More wheeling and dealing in the NBA?

In a Saturday session of the Sloan Sports Analytics Conference, Rockets GM Daryl Morey revealed that he’s brought the idea of “contingency clauses” in trades to NBA commissioner Adam Silver.

In explaining the idea, Morey used the James Harden deal as an example: “If that Harden trade had [a clause saying], ‘If he becomes an All-Star, you have to send another first-round pick, or if he fails, we get back a pick,’ I think that would really grease a lot of deals.”

According to Morey, “One thing that made the James Harden deal, or any big deal, hard is that you have fear on both sides.” Allowing contingency clauses in NBA trades might “allow teams to not operate out of fear” and lead to more transactions overall.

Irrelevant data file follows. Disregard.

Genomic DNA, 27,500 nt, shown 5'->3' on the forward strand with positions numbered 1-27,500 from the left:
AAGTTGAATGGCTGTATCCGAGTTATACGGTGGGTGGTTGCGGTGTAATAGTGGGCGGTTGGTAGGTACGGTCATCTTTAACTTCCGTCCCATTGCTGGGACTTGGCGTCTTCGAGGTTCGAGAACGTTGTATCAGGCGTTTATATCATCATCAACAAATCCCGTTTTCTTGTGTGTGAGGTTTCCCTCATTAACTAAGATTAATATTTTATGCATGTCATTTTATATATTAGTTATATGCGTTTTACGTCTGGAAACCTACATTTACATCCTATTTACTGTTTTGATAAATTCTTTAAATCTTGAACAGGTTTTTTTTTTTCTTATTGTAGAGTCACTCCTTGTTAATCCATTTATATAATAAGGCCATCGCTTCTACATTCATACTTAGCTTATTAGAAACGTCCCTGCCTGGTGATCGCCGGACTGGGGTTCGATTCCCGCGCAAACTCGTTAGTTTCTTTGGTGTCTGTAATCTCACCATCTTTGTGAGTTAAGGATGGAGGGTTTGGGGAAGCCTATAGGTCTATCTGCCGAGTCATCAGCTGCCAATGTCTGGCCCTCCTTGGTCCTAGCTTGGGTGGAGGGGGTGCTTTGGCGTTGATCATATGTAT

Morey continued, “I actually brought it up with the commissioner, and he thought it was interesting. There are some practical reasons why the league won’t allow that, though I think there might be a way to overcome them.”

Other American professional sports leagues have implemented versions of this idea: Major League Baseball allows trades for “players to be named later,” chosen months after a deal is completed from a predetermined list. And the NHL uses the term “future considerations,” where the exact draft pick relinquished as part of a trade is determined by the level of play of the player after the trade.

Said Warriors GM Bob Myers, a fellow Sloan panelist: “The NBA, more than any other league, is the most constricted.”

Perhaps adding contingency clauses to the NBA GM’s toolbox could help that.